This appendix contains these topics:
If you think a database link is not functioning properly, then you can drop and re-create it using the Oracle Enterprise Manager Console, SQL*Plus, or another tool.
Make sure that the database link name is the same as the global name of the target database.
Make sure that the scheduled interval is what you want.
Make sure that the scheduled interval is not shorter than the required execution time.
If you used a connection qualifier in a database link to a given site, then the other sites that link to that site must have the same connection qualifier. For example, suppose you create a database link as follows:
CREATE DATABASE LINK dbs1.world@myethernet CONNECT TO repadmin IDENTIFIED BY secret USING 'connect_string_myethernet'
All the sites, whether masters or materialized views, associated with
dbs1.world@myethernet must include
myethernet as the connection qualifier.
See Also:Oracle Database Administrator's Guide for more information database links and connection qualifiers
Problems can arise in a multimaster replication system. The following sections discuss some problems and ways to solve them:
If you add a new master site to a master group, and the appropriate objects are not created at the new site, then try the following:
Ensure that the necessary private database links exist between the new master site and the existing master sites. If you used the Replication Management tool's Setup Wizard to setup your sites, then you should not have any problems. You must have links both to the new site from each existing site, and from the new site to each existing site.
Make sure that the administrative requests at all sites have completed successfully. If requests have not been executed yet, then you can manually execute pending administrative requests to complete the operation immediately.
If you create a new master group object or alter the definition of a master group object at the master definition site and the modification is not propagated to a master site, then first ensure that the administrative requests at all sites have completed successfully. If requests are pending execution, then you can manually execute them to complete the operation immediately.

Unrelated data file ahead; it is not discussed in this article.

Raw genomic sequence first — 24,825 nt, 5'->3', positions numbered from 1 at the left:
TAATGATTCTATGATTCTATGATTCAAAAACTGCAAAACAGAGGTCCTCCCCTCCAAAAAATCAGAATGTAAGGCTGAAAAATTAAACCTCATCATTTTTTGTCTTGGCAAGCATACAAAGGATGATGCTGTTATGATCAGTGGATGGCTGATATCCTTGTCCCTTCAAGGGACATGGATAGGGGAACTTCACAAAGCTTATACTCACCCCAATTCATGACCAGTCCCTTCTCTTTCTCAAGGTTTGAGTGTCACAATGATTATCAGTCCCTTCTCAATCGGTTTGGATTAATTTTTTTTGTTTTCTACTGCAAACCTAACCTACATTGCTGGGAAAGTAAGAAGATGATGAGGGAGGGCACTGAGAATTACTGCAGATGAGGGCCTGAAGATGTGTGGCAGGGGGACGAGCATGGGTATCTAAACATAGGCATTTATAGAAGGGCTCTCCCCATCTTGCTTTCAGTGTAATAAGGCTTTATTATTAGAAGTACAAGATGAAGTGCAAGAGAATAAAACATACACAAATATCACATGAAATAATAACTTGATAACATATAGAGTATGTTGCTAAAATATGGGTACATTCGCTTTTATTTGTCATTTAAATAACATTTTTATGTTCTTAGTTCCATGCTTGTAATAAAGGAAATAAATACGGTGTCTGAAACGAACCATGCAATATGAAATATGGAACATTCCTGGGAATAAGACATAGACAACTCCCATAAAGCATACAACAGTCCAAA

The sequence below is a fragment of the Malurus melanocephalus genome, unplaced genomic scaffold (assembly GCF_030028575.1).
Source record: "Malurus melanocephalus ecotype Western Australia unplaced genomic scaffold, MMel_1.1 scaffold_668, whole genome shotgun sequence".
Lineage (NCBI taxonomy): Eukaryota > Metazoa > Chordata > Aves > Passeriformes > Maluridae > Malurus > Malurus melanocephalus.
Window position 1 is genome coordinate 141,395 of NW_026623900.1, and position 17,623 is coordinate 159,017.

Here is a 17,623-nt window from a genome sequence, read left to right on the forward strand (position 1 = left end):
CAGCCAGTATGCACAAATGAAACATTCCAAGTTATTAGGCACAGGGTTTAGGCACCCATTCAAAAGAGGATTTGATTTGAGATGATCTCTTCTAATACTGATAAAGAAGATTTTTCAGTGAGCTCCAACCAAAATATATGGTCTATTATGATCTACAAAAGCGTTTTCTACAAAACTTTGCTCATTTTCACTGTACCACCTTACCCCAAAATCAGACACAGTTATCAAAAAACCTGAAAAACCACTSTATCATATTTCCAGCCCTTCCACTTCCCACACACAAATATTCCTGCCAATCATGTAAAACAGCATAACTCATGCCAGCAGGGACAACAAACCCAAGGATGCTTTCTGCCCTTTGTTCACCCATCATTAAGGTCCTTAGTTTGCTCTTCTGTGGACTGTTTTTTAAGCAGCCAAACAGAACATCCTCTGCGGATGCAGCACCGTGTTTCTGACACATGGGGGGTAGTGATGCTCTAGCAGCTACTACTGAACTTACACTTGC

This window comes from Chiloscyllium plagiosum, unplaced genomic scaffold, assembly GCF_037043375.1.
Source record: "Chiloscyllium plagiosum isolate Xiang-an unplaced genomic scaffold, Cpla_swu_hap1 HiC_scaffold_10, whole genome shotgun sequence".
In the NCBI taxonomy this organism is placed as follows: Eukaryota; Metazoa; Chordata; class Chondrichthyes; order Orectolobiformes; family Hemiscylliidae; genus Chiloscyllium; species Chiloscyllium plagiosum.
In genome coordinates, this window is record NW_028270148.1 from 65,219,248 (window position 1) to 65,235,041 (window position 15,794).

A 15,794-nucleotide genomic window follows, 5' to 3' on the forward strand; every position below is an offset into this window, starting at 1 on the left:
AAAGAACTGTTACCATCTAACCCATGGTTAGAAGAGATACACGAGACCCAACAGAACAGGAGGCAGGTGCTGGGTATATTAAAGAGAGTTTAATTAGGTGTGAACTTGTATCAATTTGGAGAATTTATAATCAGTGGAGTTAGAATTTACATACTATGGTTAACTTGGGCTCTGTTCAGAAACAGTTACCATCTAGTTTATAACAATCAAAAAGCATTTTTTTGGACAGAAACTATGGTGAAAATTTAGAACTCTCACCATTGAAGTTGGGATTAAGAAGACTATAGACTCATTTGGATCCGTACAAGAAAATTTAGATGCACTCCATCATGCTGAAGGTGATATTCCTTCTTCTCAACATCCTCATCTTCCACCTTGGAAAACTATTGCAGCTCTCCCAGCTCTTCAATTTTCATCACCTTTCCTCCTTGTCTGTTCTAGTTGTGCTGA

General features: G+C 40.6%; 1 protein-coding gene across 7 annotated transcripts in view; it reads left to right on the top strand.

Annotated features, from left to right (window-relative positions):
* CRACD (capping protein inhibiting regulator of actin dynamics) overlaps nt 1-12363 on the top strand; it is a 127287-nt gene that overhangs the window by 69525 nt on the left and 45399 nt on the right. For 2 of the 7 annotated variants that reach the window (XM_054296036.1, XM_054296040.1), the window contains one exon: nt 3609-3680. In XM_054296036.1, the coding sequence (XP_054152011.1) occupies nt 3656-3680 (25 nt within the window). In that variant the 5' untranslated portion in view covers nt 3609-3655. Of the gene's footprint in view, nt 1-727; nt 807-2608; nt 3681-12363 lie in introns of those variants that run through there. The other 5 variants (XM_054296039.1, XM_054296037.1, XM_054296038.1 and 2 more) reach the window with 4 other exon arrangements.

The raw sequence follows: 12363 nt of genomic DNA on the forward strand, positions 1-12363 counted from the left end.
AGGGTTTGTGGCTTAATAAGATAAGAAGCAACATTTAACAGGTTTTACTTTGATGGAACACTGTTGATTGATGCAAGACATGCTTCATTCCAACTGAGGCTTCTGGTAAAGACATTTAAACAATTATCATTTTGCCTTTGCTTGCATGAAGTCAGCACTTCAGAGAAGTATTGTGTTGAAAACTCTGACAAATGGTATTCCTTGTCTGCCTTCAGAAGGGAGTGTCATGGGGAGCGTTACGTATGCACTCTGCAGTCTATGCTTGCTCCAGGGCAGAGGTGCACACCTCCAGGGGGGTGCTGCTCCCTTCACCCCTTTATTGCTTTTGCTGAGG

When you execute DDL statements through the replication API, Oracle executes the statements on behalf of the user who submits the DDL. When a DDL statement applies to an object in a schema other than the submitter's schema, the submitter needs appropriate privileges to execute the statement. In addition, the statement must explicitly name the schema. For example, assume that you supply the following as the
ddl_text parameter to the
DBMS_REPCAT.CREATE_MASTER_ REPOBJECT procedure:
CREATE TABLE oe.new_employees AS SELECT * FROM hr.employees WHERE ...;
Because each table name contains a schema name, this statement works whether the replication administrator is
hr, or another user, as long as the administrator has the required privileges.
Note:Qualify the name of every schema object with the appropriate schema.
If you make an update to your data at a master site, and that change is not asynchronously propagated to the other sites in your replication environment, then try the following:
Use the Replication Management tool in the Oracle Enterprise Manager Console to check whether the corresponding deferred transaction has been pushed to the destination. If not, then you can also check to see how much longer it will be before the scheduled link pushes the queue to the destination site. If you do not want to wait for the next scheduled push across a link, then you can execute deferred transaction manually.